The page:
Thanks for the info. When you add compost do you pull the mulch back? Or do you not mulch or only do a thin layer, turning it all into the soil?

    Bookmark   May 21, 2008 at 11:12AM
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lindac(Iowa Z 5/4)

I mulch with small pine bark...it decays in a season. I also use very generous helpings of alfalfa pellets every spring and again in mid summer.
In this coundry we so sooo soooo over use chemical fertilizers that we are ruining our lakes and rivers.
And for those of you who say you notice a big difference whan you feed with Mirical gro...I say try blood meal and alfalfa and bone meal.....but for potted plants....they need a boost to that confined space.

Here is a link that might be useful: Alfalfa tea

    Bookmark   May 21, 2008 at 1:36PM
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waplummer(Z5 NY)

I don't fertilize.

    Bookmark   May 21, 2008 at 10:55PM
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ken_adrian Adrian MI cold Z5

i never bother fertilizing trees.. conifers.. nor shrubs.. waste of money IMHO ....

annuals.. since they have so much to accomplish in one year.. can get a little of this or that.. i would tend toward a generic cubed fert.. 12-12-12.. or 16 or 19 .. though 19 is getting pretty high .... amount varies on formula ...

perennials.. i would tend to be very careful .. they need to harden off for winter.. so one dose of something in mid summer would be about it ....

all that said.. a good mulch.. or a layer of compost.. feeds the soil.. and negates the necessity to add anything else ...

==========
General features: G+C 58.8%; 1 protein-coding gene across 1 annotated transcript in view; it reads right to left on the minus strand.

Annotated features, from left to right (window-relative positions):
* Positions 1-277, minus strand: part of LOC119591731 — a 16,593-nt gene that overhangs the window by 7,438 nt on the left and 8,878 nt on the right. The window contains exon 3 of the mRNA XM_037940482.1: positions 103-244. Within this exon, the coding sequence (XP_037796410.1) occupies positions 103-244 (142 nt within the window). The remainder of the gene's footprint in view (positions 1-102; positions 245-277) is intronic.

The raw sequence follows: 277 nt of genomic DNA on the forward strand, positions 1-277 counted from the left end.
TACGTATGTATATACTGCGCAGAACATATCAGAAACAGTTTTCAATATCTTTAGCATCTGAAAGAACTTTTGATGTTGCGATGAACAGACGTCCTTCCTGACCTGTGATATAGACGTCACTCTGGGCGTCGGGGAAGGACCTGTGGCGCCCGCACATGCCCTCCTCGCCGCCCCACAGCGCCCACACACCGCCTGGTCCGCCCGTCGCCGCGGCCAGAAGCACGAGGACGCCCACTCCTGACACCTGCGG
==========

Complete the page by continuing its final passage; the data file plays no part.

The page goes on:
they are plants... NOT YOUR BABIES... they have been around for millions of years... without any help from us.... they really dont NEED TO BE FEED like children ...

but if it pleases you.. just go easy.. and cheap ...

ken

    Bookmark   May 22, 2008 at 10:18AM
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proudgrma(Zone 5)

I use the best compost available from a local nursery because I believe it is the backbone of the garden. I put 2 inches of compost on all the gardens, sometimes sprinkle a light helping of 5-10-5 fertilizer. That's it, and my plants are healthy and beautiful. I agree, we fertilize too much! I would never use Miracle Gro on my perennials, but I do use that kind of product on my annuals in windowboxes and containers.

    Bookmark   May 22, 2008 at 1:41PM
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deeje

The only thing I fertilize are my clematis (once, in the spring) and the petunias in my hanging baskets.

Beyond those two, my plants pull their nutrients from the soil, which I enrich with compost each spring. I also work the previous year's mulch into the soil, which helps feed it.

    Bookmark   May 22, 2008 at 1:51PM
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sue36(Z5 Maine)

This is my current plan...I am going to add 2" of compost to the 80'+ bed that is being partially planted this year (loam was spread last fall) and am going to spread some 10-10-10 fertilizer on the beds that were planted last year. My rhods look awful (lots of winter kill on them) so I may give them some Holly Tone.

Thanks everyone.

    Bookmark   May 22, 2008 at 6:57PM